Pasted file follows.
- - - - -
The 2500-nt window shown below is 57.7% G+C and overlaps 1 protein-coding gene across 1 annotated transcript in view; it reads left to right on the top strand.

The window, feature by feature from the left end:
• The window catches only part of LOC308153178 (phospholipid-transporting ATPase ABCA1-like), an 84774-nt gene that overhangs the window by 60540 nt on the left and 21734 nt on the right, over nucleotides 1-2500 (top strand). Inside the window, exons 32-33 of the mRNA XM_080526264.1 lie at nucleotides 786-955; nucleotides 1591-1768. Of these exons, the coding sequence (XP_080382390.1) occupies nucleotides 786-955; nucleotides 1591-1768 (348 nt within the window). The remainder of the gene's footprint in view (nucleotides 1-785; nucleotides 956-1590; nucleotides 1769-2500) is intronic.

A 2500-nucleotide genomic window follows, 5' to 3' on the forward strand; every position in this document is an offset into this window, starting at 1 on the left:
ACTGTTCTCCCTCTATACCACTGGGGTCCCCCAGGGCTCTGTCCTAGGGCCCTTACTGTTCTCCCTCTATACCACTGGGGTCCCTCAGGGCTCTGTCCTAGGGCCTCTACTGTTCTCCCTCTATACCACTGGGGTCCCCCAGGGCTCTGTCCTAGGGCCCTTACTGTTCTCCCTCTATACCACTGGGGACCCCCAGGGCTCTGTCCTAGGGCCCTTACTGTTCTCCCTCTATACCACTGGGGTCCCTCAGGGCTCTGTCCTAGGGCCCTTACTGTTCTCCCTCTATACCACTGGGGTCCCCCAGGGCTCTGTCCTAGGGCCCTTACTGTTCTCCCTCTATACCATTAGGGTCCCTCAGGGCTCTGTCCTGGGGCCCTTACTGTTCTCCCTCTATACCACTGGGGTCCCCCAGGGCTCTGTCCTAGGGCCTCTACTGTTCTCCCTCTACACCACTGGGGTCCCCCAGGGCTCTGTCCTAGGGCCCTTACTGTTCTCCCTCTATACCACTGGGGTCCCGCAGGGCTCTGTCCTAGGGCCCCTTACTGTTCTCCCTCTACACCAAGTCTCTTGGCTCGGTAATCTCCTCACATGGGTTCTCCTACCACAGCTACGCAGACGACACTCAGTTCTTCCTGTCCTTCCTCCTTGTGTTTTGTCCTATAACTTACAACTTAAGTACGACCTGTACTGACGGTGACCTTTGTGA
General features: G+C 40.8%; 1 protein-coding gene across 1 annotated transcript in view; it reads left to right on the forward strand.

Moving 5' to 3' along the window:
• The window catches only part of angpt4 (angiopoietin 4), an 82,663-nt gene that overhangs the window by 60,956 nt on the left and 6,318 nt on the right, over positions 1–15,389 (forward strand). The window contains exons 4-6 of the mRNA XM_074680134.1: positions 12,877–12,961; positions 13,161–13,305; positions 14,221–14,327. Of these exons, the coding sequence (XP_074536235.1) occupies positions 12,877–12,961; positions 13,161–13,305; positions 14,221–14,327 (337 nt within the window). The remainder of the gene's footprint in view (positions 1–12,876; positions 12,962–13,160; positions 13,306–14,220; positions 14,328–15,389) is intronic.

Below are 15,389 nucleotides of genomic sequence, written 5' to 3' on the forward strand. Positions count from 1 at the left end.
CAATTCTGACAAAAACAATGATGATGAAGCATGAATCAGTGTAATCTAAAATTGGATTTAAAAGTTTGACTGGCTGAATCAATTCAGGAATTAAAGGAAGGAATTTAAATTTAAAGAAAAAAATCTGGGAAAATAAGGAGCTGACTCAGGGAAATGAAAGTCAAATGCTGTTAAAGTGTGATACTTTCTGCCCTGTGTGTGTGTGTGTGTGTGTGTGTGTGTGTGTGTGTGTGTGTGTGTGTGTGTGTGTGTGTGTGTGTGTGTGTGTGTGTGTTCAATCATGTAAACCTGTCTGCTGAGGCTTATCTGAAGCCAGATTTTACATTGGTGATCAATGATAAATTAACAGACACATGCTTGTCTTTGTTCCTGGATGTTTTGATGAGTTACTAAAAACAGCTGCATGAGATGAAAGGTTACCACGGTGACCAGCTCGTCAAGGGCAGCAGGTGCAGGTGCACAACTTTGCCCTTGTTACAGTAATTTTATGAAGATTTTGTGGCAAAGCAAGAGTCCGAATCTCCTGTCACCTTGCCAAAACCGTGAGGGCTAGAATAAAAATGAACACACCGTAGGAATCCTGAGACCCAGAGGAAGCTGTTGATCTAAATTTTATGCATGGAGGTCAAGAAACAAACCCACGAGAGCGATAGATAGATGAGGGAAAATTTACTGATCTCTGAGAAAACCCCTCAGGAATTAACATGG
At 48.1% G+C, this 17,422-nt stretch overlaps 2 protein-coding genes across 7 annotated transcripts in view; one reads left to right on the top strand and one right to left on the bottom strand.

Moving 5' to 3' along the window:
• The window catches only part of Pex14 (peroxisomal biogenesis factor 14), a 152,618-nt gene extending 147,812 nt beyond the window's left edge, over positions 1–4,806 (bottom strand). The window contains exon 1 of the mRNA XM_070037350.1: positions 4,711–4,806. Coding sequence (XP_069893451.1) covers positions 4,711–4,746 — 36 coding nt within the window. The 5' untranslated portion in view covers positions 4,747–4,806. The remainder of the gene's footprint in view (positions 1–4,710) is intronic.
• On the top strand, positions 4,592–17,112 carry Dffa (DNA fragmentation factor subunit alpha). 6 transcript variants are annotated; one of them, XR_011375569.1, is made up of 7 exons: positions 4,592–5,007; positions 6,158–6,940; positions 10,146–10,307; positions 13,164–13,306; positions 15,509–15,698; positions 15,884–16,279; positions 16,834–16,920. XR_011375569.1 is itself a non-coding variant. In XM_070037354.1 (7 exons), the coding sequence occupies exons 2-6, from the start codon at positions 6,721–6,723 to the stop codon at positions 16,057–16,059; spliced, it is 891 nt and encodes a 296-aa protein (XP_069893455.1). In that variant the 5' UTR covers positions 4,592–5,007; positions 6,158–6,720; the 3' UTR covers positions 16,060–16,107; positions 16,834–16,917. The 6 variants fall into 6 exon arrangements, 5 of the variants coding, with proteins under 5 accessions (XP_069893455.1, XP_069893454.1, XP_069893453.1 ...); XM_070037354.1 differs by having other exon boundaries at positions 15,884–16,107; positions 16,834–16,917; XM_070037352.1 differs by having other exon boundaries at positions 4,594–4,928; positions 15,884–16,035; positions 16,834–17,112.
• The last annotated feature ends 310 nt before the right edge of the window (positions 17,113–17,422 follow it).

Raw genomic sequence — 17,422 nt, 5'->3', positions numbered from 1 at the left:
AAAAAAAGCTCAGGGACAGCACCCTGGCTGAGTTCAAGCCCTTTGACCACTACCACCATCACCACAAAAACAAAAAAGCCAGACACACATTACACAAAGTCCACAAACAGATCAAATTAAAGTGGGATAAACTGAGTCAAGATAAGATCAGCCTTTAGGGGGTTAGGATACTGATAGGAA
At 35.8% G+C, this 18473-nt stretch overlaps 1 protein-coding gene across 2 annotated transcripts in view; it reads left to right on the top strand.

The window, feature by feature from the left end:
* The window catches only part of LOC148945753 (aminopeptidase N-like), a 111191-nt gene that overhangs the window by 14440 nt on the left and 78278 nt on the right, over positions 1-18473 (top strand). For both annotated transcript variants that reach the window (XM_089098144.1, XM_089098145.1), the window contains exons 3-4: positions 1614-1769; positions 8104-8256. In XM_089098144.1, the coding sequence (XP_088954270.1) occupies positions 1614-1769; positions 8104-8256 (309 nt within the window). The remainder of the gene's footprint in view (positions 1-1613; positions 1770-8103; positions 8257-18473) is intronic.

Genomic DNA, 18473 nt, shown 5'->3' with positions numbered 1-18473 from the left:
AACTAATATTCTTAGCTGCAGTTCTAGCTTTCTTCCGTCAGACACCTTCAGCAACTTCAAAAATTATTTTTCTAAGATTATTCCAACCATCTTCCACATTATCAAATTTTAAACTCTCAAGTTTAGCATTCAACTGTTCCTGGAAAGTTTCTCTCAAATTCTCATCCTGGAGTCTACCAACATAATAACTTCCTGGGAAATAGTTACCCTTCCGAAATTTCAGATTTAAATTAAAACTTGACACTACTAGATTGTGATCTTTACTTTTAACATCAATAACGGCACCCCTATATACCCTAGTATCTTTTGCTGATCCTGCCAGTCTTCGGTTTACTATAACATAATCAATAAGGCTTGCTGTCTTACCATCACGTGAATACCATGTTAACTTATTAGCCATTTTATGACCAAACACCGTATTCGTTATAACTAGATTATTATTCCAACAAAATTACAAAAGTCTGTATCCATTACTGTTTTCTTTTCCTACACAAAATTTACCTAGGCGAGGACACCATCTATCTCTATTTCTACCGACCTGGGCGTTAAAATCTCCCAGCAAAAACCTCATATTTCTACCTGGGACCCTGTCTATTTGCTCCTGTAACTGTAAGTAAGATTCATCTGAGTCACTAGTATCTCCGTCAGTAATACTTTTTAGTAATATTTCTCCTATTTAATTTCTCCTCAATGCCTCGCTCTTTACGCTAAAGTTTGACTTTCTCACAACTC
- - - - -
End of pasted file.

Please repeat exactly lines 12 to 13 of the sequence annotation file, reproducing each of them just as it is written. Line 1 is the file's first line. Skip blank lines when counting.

Moving 5' to 3' along the window:
• The window catches only part of Pex14 (peroxisomal biogenesis factor 14), a 152,618-nt gene extending 147,812 nt beyond the window's left edge, over positions 1–4,806 (bottom strand). The window contains exon 1 of the mRNA XM_070037350.1: positions 4,711–4,806. Coding sequence (XP_069893451.1) covers positions 4,711–4,746 — 36 coding nt within the window. The 5' untranslated portion in view covers positions 4,747–4,806. The remainder of the gene's footprint in view (positions 1–4,710) is intronic.